LOS ANGELES — The completed photo gallery on the walls of Alex Cora’s office will include 119 images, snapshots that capture the remarkable on-field accomplishments of a Red Sox team that proved insatiable in its thirst for victories until finally it took the last game of the season on Sunday night.
Yet the photos of each win this year will not necessarily capture the full essence of the group or the feeling that existed among the members of the team along the way.
There were other moments that team members insist laid the groundwork for a remarkable cohesion. What took place behind the scenes helped lay the foundation for those moments that took place in plain view.
Even before the start of spring training, new manager Alex Cora started forging bonds with and among the players, as when he traveled to different parts of the country to meet with them either individually or in small groups. In January, Cora met with David Price, Chris Sale, Sandy Leon, and Jackie Bradley Jr. for lunch in Fort Myers, Fla., a get-together that made an immediate impression.
From that point forward, Price observed, he felt with Cora “a very unique relationship. We’re always in contact, even when we’re away from the field.”
The sense of camaraderie built throughout the spring, particularly over concern for closer Craig Kimbrel’s infant daughter, Lydia, who required a heart procedure. When Kimbrel left the team in February, Cora and other members of the Red Sox remained in regular contact with him.
“He’s been a friend, he’s been a manager, and he’s put my feelings and emotions in front of a lot of things,” said Kimbrel. “You talk about family, my family at home, we went through a lot, but I was able to cling to the family I had around me here all year long, the guys I spend most of my time with. Those guys were big for me all year.”
The Red Sox performed extremely well during spring training as a positive atmosphere took shape. Cora freely talked about the championship expectations for the club, about his belief that the young players had a chance to achieve new heights. The team was buying in and took little time to start feeling close.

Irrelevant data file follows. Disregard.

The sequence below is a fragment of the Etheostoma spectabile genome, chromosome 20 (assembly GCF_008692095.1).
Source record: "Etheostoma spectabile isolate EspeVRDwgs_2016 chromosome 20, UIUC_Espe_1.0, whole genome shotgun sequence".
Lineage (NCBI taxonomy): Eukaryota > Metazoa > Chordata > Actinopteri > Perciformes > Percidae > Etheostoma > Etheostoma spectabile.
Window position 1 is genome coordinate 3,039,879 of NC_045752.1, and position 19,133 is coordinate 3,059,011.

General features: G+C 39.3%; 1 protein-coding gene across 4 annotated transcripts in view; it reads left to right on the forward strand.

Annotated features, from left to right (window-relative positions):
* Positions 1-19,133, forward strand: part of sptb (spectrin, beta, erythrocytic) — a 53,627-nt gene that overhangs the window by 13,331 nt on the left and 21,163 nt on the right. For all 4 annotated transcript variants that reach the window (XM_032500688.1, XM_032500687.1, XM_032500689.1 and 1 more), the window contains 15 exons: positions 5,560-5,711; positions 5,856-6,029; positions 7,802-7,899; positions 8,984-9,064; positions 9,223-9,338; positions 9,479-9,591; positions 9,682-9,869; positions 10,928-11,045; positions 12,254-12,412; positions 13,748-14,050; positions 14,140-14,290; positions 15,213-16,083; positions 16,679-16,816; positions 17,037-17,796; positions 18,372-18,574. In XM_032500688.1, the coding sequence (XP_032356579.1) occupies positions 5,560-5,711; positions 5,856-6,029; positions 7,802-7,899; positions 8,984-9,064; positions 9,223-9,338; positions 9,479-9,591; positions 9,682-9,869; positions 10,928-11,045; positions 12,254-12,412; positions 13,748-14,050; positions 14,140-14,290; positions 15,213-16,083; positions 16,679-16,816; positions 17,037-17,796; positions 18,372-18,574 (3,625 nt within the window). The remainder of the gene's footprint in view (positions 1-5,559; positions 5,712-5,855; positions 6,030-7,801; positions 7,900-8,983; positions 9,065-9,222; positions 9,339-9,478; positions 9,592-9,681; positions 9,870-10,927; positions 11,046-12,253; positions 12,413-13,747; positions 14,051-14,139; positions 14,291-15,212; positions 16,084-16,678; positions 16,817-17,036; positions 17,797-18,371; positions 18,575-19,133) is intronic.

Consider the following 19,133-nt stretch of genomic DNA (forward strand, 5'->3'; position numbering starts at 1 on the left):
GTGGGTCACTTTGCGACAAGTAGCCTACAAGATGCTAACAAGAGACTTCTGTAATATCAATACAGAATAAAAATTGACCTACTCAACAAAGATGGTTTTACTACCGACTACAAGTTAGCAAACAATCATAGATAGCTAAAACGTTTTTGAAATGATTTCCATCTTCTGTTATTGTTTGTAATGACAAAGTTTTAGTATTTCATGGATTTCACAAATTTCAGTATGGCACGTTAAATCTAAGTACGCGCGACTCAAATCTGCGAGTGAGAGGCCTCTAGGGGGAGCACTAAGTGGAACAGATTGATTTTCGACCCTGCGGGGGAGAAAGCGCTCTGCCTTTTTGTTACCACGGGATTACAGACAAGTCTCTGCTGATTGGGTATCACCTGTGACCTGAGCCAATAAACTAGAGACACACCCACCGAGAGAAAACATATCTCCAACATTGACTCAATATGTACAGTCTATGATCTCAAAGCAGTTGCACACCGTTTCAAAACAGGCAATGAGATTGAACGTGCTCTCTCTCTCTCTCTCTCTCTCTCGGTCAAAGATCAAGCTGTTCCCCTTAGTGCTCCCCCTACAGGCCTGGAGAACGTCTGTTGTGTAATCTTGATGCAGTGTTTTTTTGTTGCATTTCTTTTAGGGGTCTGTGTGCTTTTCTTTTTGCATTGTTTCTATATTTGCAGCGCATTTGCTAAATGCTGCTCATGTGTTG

Two days before the season, the sense of shared purpose was solidified in what many members of the team referenced as a landmark event. Pitcher Eduardo Rodriguez, in exchange for getting the uniform No. 57 (that of countryman and friend Johan Santana) from third base coach Carlos Febles, agreed to host a team dinner in St. Petersburg, Fla.
Fifty-six members of the team showed up.
“There’s been some powerful moments throughout the season, and that was the first one,” said Cora.
At the dinner, one by one, leaders of the team stood and spoke. The primary theme of the unscripted remarks was championships — what, for instance, Cora had seen in the 2017 Astros that allowed them to win a title, or what a championship would mean for starter Rick Porcello.
Jason Varitek, who played on two Red Sox championship teams and is still with the club as a special assistant, discussed what it meant to him to be in the Red Sox organization and what the experience of being a champion in Boston felt like.
“We just spoke from the heart,” said Varitek, a former team captain. “I don’t know if I can verbatim remember my words, but it means the world to me. It’s the best place to play. It can also be the hardest, but it’s the best place — an unbelievable fan base. There’s no better place to win a championship.”
The desire for a championship permeated a number of players’ comments, perhaps most notably Price. The pitcher, of course, was coming off a difficult, controversial 2017 season that had made it common to suggest that he hated Boston.
“The one that stood out was David Price, to be honest,” said Febles. “He said, ‘You are the reason why I’m still in Boston. I’m here for you guys.’ Everybody said something, but that stands out the most. ‘I know I had a tough time with the media, but you guys are what makes this place special. That’s why I’m comfortable coming in, for you guys.’ ”